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Authors: Cate Ashwood

Tags: #gay romance

Tasting Notes

BOOK: Tasting Notes
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Tasting Notes

By Cate Ashwood

 

There’s nothing that can’t be solved over a glass of excellent wine.

Joseph “West” Weston has paid for his wealth and success with long hours at the office and no personal life to speak of. Meetings, conference calls, and paperwork dominate his waking hours and have kept him from honoring the promise he made to his late grandfather years before.

After leaving the Marines, Robert “Rush” Coeman returns to his hometown and settles in as a Christmas tree farmer. His life is quiet and simple, and he likes it that way. When West arrives in town and buys Rush’s parents’ vineyard on a whim, that simple life is turned upside down. The animosity between them is palpable, but Rush shelves his preconceived notions in order to protect his parents’ legacy. He agrees to help West learn how to run the vineyard, and Rush soon realizes that love doesn’t necessarily come in the package he expected.

A thousand thank yous to Sandra, L.J., Trisha, Becky, and Mary for your invaluable advice, critiques, and support. You ladies mean the world to me.

As always, thank you to Grace and her editing team for whipping my words into shape and to the entire Dreamspinner staff for all their hard work and dedication to making each book as close to perfect as possible. This book wouldn’t be the same without you.

And last but not least, a special thank you to Lynn for working with me on this story to make it so much better than it was. You have my eternal gratitude.

Chapter One

 

 

IT WAS
time to get shit done.

Joseph Weston stretched his arms out in front of him, hands poised above his keyboard. Sixty-seven e-mails to get through, all before 8:00 a.m. It was incredible how quickly they piled up overnight, optimistic entrepreneurs with all their hopes pinned on that single piece of correspondence. A sliver of his conscience cringed. He did half a skim of most of the pitches in less time than it took for Scarlet, his assistant, to bring him his double shot, no fat, no foam latté. As he took the first sip, he did a mass delete on them all. Being a successful venture capitalist meant he made decisions with logic rather than emotion. There was no room for guilt in the way he managed his firm.

He drank the rest of his coffee, waiting for the anticipated kick of the caffeine entering his bloodstream, while he set up reminders for Scarlet to schedule meetings later in the week. His calendar was already nearly full, and Monday was barely off the ground. That was pretty typical, though, and a blessing on that particular day.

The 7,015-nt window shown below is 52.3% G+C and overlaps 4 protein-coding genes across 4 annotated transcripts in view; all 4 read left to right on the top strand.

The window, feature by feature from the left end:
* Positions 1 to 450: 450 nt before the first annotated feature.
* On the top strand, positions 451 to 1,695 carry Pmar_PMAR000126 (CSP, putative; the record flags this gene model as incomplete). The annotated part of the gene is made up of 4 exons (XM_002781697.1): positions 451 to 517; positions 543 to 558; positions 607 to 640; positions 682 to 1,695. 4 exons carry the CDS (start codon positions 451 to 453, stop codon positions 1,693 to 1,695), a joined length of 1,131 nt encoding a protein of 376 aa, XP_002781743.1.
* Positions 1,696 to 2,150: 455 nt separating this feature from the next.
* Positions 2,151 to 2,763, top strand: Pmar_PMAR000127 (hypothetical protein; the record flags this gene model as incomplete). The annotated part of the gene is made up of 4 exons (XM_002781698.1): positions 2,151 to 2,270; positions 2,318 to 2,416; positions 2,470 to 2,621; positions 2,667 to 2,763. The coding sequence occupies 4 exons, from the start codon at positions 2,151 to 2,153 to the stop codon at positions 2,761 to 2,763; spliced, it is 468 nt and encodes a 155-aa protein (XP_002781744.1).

By the time his first potential client showed up, he was deep into the facts and figures that would help him make a decision about whether or not to invest with the small business owner he had met with the week before. He dialed the extension for the office Helena and Alex, two of his associate VCs, shared. He relayed the information and let them know to expect an e-mail from him so they could pick up where he left off. Both agreed enthusiastically and promised to have something to tell him before the meeting that afternoon.

West liked Helena and Alex in equal measure. He’d handpicked both to be his second in command a few years earlier and he’d never regretted it. Helena was focused and driven, and possessed more gumption than a lot of the other associates he’d had in the past. Alex was meticulous and charismatic, which went a long way when dealing face-to-face with clients. He made a mental note to look into options for partnership. He’d been running the firm on his own for a long time. He had never been interested in having a partner before, but the company was growing and he was having a difficult time keeping up with the demands of all his clients. The associates helped, but he was responsible for all major decisions, and his time became more and more precious.

The day was busy enough that, once more, West would have forgotten to eat if not for Scarlet’s intervention. As the clock clicked over to five, he sat behind his desk and realized he was stalling. Normally his workday extended far into the evening, but tonight there was little to do, and he was running out of excuses to stay. An evening off should have been a joy, but today was the one day West would have preferred to stay occupied. There was less chance his mind would wander, landing on the loss of the only man who ever meant anything to him.